During the siege of Byzantium, the conqueror had pitched his tent on the commanding eminence of the second hill. To perpetuate the memory of his success, he chose the same advantageous position for the principal Forum; 44 which appears to have been of a circular, or rather elliptical form. The two opposite entrances formed triumphal arches; the porticos, which enclosed it on every side, were filled with statues; and the centre of the Forum was occupied by a lofty column, of which a mutilated fragment is now degraded by the appellation of the burnt pillar. This column was erected on a pedestal of white marble twenty feet high; and was composed of ten pieces of porphyry, each of which measured about ten feet in height, and about thirty-three in circumference. 45 On the summit of the pillar, above one hundred and twenty feet from the ground, stood the colossal statue of Apollo. It was a bronze, had been transported either from Athens or from a town of Phrygia, and was supposed to be the work of Phidias. The artist had represented the god of day, or, as it was afterwards interpreted, the emperor Constantine himself, with a sceptre in his right hand, the globe of the world in his left, and a crown of rays glittering on his head. 46 The Circus, or Hippodrome, was a stately building about four hundred paces in length, and one hundred in breadth. 47 The space between the two metoe or goals were filled with statues and obelisks; and we may still remark a very singular fragment of antiquity; the bodies of three serpents, twisted into one pillar of brass. Their triple heads had once supported the golden tripod which, after the defeat of Xerxes, was consecrated in the temple of Delphi by the victorious Greeks. 48 The beauty of the Hippodrome has been long since defaced by the rude hands of the Turkish conquerors; !_0024 but, under the similar appellation of Atmeidan, it still serves as a place of exercise for their horses. From the throne, whence the emperor viewed the Circensian games, a winding staircase 49 descended to the palace; a magnificent edifice, which scarcely yielded to the residence of Rome itself, and which, together with the dependent courts, gardens, and porticos, covered a considerable extent of ground upon the banks of the Propontis between the Hippodrome and the church of St. Sophia. 50 We might likewise celebrate the baths, which still retained the name of Zeuxippus, after they had been enriched, by the munificence of Constantine, with lofty columns, various marbles, and above threescore statues of bronze. 51 But we should deviate from the design of this history, if we attempted minutely to describe the different buildings or quarters of the city. It may be sufficient to observe, that whatever could adorn the dignity of a great capital, or contribute to the benefit or pleasure of its numerous inhabitants, was contained within the walls of Constantinople. A particular description, composed about a century after its foundation, enumerates a capitol or school of learning, a circus, two theatres, eight public, and one hundred and fifty-three private baths, fifty-two porticos, five granaries, eight aqueducts or reservoirs of water, four spacious halls for the meetings of the senate or courts of justice, fourteen churches, fourteen palaces, and four thousand three hundred and eighty-eight houses, which, for their size or beauty, deserved to be distinguished from the multitude of plebeian inhabitants. 52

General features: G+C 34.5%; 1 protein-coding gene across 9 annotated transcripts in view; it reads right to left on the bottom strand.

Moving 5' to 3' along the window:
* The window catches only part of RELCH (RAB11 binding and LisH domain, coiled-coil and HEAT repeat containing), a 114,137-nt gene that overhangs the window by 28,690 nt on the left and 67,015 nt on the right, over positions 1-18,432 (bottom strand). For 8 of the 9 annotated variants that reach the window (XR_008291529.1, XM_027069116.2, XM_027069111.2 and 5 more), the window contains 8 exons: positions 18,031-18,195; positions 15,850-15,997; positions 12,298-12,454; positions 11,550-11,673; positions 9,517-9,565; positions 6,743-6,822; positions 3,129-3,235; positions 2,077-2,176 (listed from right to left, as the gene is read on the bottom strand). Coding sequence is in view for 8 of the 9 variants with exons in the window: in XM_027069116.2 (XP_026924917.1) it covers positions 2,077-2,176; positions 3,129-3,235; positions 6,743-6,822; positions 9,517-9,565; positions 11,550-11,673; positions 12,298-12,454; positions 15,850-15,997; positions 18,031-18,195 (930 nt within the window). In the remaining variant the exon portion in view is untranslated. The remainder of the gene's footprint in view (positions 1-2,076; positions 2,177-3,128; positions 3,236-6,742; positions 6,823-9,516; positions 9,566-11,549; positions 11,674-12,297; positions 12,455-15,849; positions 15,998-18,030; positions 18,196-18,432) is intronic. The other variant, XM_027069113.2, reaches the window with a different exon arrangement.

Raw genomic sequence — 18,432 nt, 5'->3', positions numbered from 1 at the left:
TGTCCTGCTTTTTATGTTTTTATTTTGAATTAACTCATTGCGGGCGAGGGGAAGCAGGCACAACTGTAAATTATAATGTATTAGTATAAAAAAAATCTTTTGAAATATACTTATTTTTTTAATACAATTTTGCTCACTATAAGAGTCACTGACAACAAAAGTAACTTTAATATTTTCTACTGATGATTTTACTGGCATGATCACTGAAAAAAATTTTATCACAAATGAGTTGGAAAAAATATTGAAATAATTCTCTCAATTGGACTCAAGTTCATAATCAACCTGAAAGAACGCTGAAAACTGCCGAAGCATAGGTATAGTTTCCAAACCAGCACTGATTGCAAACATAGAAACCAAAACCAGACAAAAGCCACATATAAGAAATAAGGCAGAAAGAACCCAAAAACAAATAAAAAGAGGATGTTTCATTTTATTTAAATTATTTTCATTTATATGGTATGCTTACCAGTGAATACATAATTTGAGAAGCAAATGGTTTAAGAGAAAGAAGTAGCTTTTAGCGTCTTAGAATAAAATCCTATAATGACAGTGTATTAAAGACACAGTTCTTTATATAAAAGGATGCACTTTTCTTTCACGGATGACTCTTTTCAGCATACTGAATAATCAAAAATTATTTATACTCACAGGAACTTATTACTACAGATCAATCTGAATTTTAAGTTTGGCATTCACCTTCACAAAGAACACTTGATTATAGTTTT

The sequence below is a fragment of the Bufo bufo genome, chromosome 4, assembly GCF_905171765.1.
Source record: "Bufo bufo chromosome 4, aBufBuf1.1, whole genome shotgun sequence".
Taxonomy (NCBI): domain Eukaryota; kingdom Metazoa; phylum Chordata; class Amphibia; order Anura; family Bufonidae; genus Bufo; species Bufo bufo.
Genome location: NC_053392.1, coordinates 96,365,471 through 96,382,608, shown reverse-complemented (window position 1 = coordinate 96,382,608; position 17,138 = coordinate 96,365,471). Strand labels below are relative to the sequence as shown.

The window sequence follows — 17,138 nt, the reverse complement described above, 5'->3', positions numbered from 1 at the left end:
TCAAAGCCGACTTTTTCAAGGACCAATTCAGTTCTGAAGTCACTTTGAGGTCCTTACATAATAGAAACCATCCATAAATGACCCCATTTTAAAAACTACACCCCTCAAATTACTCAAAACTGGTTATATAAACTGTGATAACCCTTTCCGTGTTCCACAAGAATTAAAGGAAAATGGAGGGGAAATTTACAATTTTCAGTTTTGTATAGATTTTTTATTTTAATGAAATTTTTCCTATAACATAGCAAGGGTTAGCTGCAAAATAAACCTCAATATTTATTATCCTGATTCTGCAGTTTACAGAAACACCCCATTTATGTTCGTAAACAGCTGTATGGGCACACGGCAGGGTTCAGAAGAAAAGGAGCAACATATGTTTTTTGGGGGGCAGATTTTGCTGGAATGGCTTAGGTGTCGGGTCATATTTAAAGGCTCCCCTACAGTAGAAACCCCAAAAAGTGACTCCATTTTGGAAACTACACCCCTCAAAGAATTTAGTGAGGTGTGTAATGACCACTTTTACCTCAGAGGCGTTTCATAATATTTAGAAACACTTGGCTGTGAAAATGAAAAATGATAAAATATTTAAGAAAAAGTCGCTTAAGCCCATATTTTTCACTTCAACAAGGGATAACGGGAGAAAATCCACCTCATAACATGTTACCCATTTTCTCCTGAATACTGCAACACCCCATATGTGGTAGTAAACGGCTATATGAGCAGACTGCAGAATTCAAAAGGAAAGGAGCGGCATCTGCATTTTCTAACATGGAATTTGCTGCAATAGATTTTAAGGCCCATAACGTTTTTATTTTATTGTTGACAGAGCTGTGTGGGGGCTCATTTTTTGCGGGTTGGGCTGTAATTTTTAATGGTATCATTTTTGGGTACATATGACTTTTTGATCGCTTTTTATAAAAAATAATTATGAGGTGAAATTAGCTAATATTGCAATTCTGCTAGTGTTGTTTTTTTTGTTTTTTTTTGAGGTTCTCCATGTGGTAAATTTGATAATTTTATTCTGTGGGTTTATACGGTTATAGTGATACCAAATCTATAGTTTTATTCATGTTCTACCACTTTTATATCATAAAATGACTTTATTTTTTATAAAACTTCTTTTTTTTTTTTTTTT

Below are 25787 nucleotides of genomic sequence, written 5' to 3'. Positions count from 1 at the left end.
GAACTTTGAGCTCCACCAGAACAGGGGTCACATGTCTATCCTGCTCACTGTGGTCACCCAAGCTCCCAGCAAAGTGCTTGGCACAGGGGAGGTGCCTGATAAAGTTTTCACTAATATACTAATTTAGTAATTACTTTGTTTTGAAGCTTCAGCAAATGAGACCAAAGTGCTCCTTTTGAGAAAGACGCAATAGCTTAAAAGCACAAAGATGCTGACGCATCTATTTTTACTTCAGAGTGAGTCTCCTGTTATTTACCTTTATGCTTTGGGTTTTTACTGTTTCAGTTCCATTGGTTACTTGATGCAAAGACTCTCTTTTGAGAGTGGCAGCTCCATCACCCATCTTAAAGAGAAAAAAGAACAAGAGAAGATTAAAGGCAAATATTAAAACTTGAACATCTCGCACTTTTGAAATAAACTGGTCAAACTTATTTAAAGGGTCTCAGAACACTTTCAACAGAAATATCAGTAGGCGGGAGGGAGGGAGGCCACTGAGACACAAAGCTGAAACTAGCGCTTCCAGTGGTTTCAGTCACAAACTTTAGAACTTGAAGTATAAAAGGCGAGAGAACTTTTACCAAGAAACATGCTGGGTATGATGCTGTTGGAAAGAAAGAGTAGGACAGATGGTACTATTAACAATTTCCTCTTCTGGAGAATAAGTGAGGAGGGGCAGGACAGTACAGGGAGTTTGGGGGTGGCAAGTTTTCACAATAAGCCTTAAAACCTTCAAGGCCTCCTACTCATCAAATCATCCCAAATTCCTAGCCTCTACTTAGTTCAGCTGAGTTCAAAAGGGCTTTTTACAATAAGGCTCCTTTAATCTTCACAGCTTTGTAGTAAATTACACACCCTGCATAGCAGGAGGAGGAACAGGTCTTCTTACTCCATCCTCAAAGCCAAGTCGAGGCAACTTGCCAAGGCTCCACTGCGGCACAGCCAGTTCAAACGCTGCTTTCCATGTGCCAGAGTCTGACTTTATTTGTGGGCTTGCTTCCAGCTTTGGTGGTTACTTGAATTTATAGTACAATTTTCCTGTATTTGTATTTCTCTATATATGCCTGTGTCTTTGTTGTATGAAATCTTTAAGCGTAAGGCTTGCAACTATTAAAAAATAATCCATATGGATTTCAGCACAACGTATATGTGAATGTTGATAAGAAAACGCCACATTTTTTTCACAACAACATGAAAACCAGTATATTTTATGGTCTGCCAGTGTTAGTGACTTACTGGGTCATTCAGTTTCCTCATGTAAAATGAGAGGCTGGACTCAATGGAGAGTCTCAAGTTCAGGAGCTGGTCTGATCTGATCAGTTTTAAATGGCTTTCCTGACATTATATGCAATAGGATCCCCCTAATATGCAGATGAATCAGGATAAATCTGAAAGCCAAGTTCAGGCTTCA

The populousness of his favored city was the next and most serious object of the attention of its founder. In the dark ages which succeeded the translation of the empire, the remote and the immediate consequences of that memorable event were strangely confounded by the vanity of the Greeks and the credulity of the Latins. 53 It was asserted, and believed, that all the noble families of Rome, the senate, and the equestrian order, with their innumerable attendants, had followed their emperor to the banks of the Propontis; that a spurious race of strangers and plebeians was left to possess the solitude of the ancient capital; and that the lands of Italy, long since converted into gardens, were at once deprived of cultivation and inhabitants. 54 In the course of this history, such exaggerations will be reduced to their just value: yet, since the growth of Constantinople cannot be ascribed to the general increase of mankind and of industry, it must be admitted that this artificial colony was raised at the expense of the ancient cities of the empire. Many opulent senators of Rome, and of the eastern provinces, were probably invited by Constantine to adopt for their country the fortunate spot, which he had chosen for his own residence. The invitations of a master are scarcely to be distinguished from commands; and the liberality of the emperor obtained a ready and cheerful obedience. He bestowed on his favorites the palaces which he had built in the several quarters of the city, assigned them lands and pensions for the support of their dignity, 55 and alienated the demesnes of Pontus and Asia to grant hereditary estates by the easy tenure of maintaining a house in the capital. 56 But these encouragements and obligations soon became superfluous, and were gradually abolished. Wherever the seat of government is fixed, a considerable part of the public revenue will be expended by the prince himself, by his ministers, by the officers of justice, and by the domestics of the palace. The most wealthy of the provincials will be attracted by the powerful motives of interest and duty, of amusement and curiosity. A third and more numerous class of inhabitants will insensibly be formed, of servants, of artificers, and of merchants, who derive their subsistence from their own labor, and from the wants or luxury of the superior ranks. In less than a century, Constantinople disputed with Rome itself the preeminence of riches and numbers. New piles of buildings, crowded together with too little regard to health or convenience, scarcely allowed the intervals of narrow streets for the perpetual throng of men, of horses, and of carriages. The allotted space of ground was insufficient to contain the increasing people; and the additional foundations, which, on either side, were advanced into the sea, might alone have composed a very considerable city. 57